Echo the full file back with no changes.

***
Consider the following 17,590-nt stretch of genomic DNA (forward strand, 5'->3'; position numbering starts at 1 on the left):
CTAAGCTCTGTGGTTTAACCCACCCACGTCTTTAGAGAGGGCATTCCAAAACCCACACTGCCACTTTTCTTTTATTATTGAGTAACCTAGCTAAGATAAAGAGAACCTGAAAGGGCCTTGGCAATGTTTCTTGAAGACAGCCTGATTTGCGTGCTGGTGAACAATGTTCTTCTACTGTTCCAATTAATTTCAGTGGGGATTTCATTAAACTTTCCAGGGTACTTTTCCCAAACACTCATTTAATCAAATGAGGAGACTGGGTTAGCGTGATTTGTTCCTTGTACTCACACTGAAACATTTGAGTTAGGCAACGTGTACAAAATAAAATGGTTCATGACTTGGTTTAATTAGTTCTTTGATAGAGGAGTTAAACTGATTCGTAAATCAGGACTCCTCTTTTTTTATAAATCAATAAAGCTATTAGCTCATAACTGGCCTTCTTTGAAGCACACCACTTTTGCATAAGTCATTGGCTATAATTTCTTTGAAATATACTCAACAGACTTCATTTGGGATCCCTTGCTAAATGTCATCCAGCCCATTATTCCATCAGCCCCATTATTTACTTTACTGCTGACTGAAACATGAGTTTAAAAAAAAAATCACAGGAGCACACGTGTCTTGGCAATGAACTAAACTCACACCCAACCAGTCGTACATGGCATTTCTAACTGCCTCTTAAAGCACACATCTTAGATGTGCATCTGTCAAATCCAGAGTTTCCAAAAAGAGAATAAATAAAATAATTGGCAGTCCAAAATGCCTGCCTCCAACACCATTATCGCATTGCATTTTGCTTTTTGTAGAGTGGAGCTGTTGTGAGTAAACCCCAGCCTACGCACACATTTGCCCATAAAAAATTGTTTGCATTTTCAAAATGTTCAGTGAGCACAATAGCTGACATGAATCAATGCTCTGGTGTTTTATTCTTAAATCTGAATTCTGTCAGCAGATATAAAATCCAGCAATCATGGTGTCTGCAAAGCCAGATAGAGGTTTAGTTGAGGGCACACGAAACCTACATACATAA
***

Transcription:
Consider the following 17,590-nt stretch of genomic DNA (forward strand, 5'->3'; position numbering starts at 1 on the left):
CTAAGCTCTGTGGTTTAACCCACCCACGTCTTTAGAGAGGGCATTCCAAAACCCACACTGCCACTTTTCTTTTATTATTGAGTAACCTAGCTAAGATAAAGAGAACCTGAAAGGGCCTTGGCAATGTTTCTTGAAGACAGCCTGATTTGCGTGCTGGTGAACAATGTTCTTCTACTGTTCCAATTAATTTCAGTGGGGATTTCATTAAACTTTCCAGGGTACTTTTCCCAAACACTCATTTAATCAAATGAGGAGACTGGGTTAGCGTGATTTGTTCCTTGTACTCACACTGAAACATTTGAGTTAGGCAACGTGTACAAAATAAAATGGTTCATGACTTGGTTTAATTAGTTCTTTGATAGAGGAGTTAAACTGATTCGTAAATCAGGACTCCTCTTTTTTTATAAATCAATAAAGCTATTAGCTCATAACTGGCCTTCTTTGAAGCACACCACTTTTGCATAAGTCATTGGCTATAATTTCTTTGAAATATACTCAACAGACTTCATTTGGGATCCCTTGCTAAATGTCATCCAGCCCATTATTCCATCAGCCCCATTATTTACTTTACTGCTGACTGAAACATGAGTTTAAAAAAAAAATCACAGGAGCACACGTGTCTTGGCAATGAACTAAACTCACACCCAACCAGTCGTACATGGCATTTCTAACTGCCTCTTAAAGCACACATCTTAGATGTGCATCTGTCAAATCCAGAGTTTCCAAAAAGAGAATAAATAAAATAATTGGCAGTCCAAAATGCCTGCCTCCAACACCATTATCGCATTGCATTTTGCTTTTTGTAGAGTGGAGCTGTTGTGAGTAAACCCCAGCCTACGCACACATTTGCCCATAAAAAATTGTTTGCATTTTCAAAATGTTCAGTGAGCACAATAGCTGACATGAATCAATGCTCTGGTGTTTTATTCTTAAATCTGAATTCTGTCAGCAGATATAAAATCCAGCAATCATGGTGTCTGCAAAGCCAGATAGAGGTTTAGTTGAGGGCACACGAAACCTACATACATAA